I got into crypto for the money, but I found something more
How this tech recruiter went from a sceptic to facilitating people’s entry into the crypto and web3 space.
Into the Cryptoverse is a weekly Breach series that documents the stories of everyday people as they navigate the cryptoverse.
Three years ago, Lanre had zero knowledge or interest in crypto. As a recruiter, she’s now facilitating people’s entry into the crypto and Web3 spaces. This is how it all happened.
When was your first point of contact with crypto?
2019, and this was the beginning of my early in-and-out relationship with crypto.
What do you mean?
At the time, I was only passively interested in what people in my life had to say about crypto. My indifference was partly due to my perception of it, and what people used it for.
Tell me more about this.
I learned that the use case of Bitcoin, the most popular cryptocurrency, was as a store of value and a means to move money. Guess the loudest demographic of people who used it to move money?
Yahoo boys, which is a colloquial term for internet scammers. People associated Bitcoin with Yahoo Boys, and I wasn’t sure of its longevity because I thought it was only used for shady businesses. I think it happened because Yahoo Boys were one of the early adopters of crypto in some parts of Nigeria. They weren’t the only early adopters — they were just the loudest ones.
When did this perception start to change?
2020. Bitcoin made a price leap that got people excited, and I realised that there had been an increase in adoption. A couple more of my friends had invested in it, so someone always told me something new about cryptocurrencies. Then it dawned on me that this thing was catching on. This was the drive I needed to give in to my curiosity. The goal was now to be comfortable enough to put money in it.
On what path did this take you on?
A rabbit hole of information. The thing about this rabbit hole was that the more I tried to learn something, the more I realised there was a lot to learn. Google searches, YouTube videos and my friends filled some of the voids. However, my friends were also trying to figure crypto out, so they couldn’t tell me much. Sadly, the entire process got overwhelming at some point, so I took a step back and focused on other life stuff.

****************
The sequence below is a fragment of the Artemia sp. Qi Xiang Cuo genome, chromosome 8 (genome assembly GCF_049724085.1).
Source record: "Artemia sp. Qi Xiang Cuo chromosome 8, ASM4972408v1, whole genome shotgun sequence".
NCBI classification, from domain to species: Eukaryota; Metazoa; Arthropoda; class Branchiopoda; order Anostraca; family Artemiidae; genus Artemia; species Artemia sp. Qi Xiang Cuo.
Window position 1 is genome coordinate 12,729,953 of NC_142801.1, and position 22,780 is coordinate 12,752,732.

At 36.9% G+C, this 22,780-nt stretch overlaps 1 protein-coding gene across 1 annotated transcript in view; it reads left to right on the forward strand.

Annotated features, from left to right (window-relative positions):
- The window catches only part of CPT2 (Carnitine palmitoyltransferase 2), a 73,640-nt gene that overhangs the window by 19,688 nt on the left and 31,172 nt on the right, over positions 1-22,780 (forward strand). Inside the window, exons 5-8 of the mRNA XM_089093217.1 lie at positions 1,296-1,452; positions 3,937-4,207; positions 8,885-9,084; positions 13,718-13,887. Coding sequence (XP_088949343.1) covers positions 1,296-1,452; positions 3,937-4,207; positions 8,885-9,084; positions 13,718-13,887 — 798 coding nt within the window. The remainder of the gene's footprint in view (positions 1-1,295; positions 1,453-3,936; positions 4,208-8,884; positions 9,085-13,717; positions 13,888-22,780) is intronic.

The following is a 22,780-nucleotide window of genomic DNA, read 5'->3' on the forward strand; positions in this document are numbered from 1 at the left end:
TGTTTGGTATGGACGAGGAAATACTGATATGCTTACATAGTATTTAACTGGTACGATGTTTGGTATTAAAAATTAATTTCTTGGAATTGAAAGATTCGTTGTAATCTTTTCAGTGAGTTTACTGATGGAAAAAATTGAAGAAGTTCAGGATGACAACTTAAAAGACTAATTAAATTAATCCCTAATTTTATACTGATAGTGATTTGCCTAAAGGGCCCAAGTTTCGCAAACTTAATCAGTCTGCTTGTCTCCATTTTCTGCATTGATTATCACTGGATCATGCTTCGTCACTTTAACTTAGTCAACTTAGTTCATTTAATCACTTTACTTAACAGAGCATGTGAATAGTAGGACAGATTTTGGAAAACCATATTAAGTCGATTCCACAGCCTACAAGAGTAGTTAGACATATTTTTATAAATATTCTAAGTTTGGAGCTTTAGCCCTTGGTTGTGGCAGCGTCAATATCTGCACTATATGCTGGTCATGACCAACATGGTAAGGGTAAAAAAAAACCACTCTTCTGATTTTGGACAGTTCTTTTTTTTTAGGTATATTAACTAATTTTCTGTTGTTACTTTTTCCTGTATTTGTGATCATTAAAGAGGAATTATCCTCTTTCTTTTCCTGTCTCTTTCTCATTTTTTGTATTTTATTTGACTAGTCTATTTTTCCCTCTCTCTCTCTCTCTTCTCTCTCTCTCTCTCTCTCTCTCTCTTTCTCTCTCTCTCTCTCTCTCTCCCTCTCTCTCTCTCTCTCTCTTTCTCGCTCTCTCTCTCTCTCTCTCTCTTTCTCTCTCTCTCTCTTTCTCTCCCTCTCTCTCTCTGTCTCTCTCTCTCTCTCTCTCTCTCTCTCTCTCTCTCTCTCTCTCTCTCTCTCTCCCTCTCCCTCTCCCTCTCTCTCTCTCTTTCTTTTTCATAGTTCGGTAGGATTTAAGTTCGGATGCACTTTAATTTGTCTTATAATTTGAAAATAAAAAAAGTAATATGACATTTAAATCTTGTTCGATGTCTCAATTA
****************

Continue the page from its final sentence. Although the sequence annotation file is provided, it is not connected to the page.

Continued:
What was that?
Work. I was living in Ghana and working remotely at a startup that matched data science talents with employers. I was also running another tech talent startup, which I co-founded. So yeah, I had my hands full.
A segue, do you think that your background in tech helped fuel your curiosity about crypto?
I’ll admit that it did. There were times that I understood a crypto concept or application relatively easily and quickly because working in tech gave me some context. Ultimately, working in startups and the risks that come with it was one of the defining factors that spurred me to take an active step in crypto.
When was this?
It was 2021, although I can’t remember the exact moment. A close friend of mine had put some money in Shiba Inu — a meme coin built on the Ethereum network — and had made good returns. Now, it felt like crypto was a moving train, and I was being left behind. I finally downloaded Binance, and when I found my way around it, I deposited $50 in my wallet.
Did you have any crypto goals at the time?
Not necessarily. But I did have expectations. The plan was to play around with different coins and see what would happen before making an investment decision. For a start, I invested all the $50 I had in Ethereum. This was October 2021.
Why did you go for Ethereum?
The hype around Shiba Inu had died down, so had its value. A friend also told me that this was the only peak it was going to have, and it deterred me from going in on Shiba. That left me with the two heavyweights — Bitcoin and Ethereum. Ethereum was doing better at the time, so it felt safe for me to test my experiment out with the coin.
Nice. What happened after?
The plan was to see how the crypto market would move in the following weeks. I left the coin in my wallet and focused most of my attention elsewhere.